In The Girl With the Make-Believe Husband, Cecilia Harcourt has found herself on an unexpected adventure. After receiving a letter that her brother, Thomas – who had been in the colonies fighting Washington’s rebels – has gone missing, she summons all her gumption, spends all her cash, and boards a ship to New York. Her brother proves elusive, but she finds his best friend, Edward Rokesby, convalescing in an officer’s hospital. While she’s never met Edward, they’ve been corresponding through Thomas and Cecilia shifts her focus to making sure that Edward’s battle wounds are well cared for. In order to do that, however, she lies to his officers that they are married, and when Edward wakes with amnesia, the lie snowballs. As Cecilia and Edward navigated their way to happily ever after, AAR staffers Kristen and Emily […]
The question “What books are you looking forward to reading over the next couple of months?” is the sort of thing we love here at AAR. We’re always on the lookout for our next great read, so here are a few of the upcoming releases we’re keen to read in April and May.
The Girl With The Make-Believe Husband: A Bridgertons Prequel by Julia Quinn (30 May)
A Warriner to Protect Her by Virginia Heath […]
My final RWA interview was with Julia Quinn. Ms. Quinn was beyond lovely to take the time to talk to me. She’d just finished giving the Keynote address at the conference. That address was wonderful. (You can watch it here. She starts right before the twelve minute mark.) Given the context, my questions were brief. She answered them all with warmth.
Dabney: Thank you so much for talking with me. Your speech was lovely.
Dabney: So tell me about your most recent release.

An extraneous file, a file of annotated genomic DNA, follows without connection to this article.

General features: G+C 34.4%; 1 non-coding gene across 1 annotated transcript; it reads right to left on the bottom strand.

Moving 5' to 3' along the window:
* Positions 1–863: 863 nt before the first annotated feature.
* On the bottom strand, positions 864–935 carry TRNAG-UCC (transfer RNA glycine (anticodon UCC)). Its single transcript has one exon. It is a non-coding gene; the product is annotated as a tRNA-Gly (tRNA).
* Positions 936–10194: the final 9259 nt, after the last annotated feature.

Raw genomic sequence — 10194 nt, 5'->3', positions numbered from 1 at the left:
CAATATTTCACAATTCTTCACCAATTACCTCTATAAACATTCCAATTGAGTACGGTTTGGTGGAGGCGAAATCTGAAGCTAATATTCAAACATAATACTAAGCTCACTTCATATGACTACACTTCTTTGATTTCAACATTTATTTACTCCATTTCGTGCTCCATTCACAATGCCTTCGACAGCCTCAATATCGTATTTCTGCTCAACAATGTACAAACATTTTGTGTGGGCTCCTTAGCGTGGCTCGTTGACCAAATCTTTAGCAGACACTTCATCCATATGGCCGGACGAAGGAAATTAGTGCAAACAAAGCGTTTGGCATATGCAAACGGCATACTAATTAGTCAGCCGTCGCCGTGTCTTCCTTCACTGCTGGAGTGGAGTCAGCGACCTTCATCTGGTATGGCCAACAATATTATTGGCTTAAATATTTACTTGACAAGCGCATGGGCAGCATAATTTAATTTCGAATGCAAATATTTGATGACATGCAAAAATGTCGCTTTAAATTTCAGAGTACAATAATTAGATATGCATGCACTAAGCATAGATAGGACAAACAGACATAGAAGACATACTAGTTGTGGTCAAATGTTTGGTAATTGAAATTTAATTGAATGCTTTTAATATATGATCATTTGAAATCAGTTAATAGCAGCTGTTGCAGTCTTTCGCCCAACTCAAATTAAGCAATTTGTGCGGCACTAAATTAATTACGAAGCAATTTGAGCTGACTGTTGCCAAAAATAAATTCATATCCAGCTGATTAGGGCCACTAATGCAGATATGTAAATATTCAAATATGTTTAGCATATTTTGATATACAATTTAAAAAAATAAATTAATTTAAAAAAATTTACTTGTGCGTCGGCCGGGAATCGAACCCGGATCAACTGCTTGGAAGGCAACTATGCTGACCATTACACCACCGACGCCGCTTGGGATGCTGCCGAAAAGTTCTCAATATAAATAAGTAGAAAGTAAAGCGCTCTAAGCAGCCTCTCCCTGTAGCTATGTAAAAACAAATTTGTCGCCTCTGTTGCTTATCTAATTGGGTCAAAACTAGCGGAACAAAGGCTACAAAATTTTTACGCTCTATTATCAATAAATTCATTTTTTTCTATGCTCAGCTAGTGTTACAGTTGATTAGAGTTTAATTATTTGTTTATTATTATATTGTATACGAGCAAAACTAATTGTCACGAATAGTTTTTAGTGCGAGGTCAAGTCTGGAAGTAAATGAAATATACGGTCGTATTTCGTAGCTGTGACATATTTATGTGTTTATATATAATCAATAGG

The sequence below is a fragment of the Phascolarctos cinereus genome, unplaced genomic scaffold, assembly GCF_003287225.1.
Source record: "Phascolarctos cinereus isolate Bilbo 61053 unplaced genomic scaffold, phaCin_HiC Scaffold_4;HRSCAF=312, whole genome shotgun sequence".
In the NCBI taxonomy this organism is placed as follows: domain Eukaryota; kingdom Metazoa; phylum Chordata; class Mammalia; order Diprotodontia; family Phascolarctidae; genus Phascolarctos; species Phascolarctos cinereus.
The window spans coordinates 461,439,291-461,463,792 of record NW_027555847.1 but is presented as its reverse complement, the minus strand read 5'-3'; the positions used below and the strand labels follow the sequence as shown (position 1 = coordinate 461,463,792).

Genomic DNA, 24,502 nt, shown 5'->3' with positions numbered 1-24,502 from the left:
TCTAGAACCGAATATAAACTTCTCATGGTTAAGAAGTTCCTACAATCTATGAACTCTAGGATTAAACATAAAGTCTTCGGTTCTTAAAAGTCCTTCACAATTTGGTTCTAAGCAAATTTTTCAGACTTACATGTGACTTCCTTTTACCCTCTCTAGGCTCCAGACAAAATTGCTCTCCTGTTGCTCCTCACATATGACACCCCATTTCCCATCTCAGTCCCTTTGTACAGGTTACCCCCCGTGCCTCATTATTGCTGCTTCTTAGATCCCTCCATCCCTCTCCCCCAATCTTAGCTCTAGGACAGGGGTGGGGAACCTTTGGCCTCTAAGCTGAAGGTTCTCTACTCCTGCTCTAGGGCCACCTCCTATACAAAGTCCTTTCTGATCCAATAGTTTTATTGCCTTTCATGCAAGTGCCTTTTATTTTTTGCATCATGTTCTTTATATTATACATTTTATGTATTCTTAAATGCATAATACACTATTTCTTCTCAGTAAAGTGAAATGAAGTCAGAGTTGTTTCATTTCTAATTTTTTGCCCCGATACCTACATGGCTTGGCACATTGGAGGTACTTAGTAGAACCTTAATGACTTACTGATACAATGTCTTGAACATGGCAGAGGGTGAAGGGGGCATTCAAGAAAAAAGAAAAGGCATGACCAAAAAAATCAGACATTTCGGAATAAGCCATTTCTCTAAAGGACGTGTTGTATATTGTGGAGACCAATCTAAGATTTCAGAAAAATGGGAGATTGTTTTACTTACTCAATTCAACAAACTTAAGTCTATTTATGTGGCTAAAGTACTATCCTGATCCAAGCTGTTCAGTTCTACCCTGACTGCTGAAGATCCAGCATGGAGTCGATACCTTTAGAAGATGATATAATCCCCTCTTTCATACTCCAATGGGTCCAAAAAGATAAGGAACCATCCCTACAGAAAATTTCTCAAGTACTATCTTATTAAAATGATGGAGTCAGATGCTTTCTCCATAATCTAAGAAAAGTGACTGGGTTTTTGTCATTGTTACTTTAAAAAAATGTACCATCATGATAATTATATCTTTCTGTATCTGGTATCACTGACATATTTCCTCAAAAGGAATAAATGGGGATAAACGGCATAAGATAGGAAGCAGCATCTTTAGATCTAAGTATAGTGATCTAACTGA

Julia: It’s The Secrets of Sir Richard Kenworthy.
Dabney: And it’s about…?
Julia: The short version is the hero needs to marry the heroine very quickly but the heroine doesn’t know why and neither does the reader.
Dabney: What makes the hero tick?
Julia: He’s a good person who made a bad decision for good reasons. A […]
It was the summer of 2008 and I, a passionate reader, had my first Kindle. It was magical–a device you could just push a button and get books, as many as you could find and afford, and read to your heart’s content. I’d had the thing for a couple of weeks and was perusing the Amazon Kindle page. I can’t remember if it was free or it was the most downloaded book of the day but that day I decided to buy Karen Marie Moning’s Darkfever. At the time, I hadn’t read a romance novel for over thirty years. That book sucked me in and I still haven’t been spit out. I had a problem, however. I wanted to read more romance but had no way to figure out which ones sucked and which rocked. Thank the gods for the internet. A few clicks and, boom, I […]
As with everyone else here, I found it quite difficult to whittle my list of book loves down to 10. I could handle 50 or even 25, but 10 just seems like such a paltry number when compared with the sheer number of books and characters I truly adore. Just to keep things manageable, I kept my list to post-1970s romance, which cut out some classic favorites such as Persuasion, Venetia, my little stash of Betty Neels books, or Elswyth Thane’s wonderful Williamsburg novels. I also stuck with romance, rather than picking some of the books I’ve loved in other genres which have romantic elements, such as Julia Spencer-Fleming’s mysteries or Catherine Asaro’s science fiction. So, what did I come up with? Well, in no particular order, here they are:
To Love and To Cherish by Patricia Gaffney – The controversial emotional […]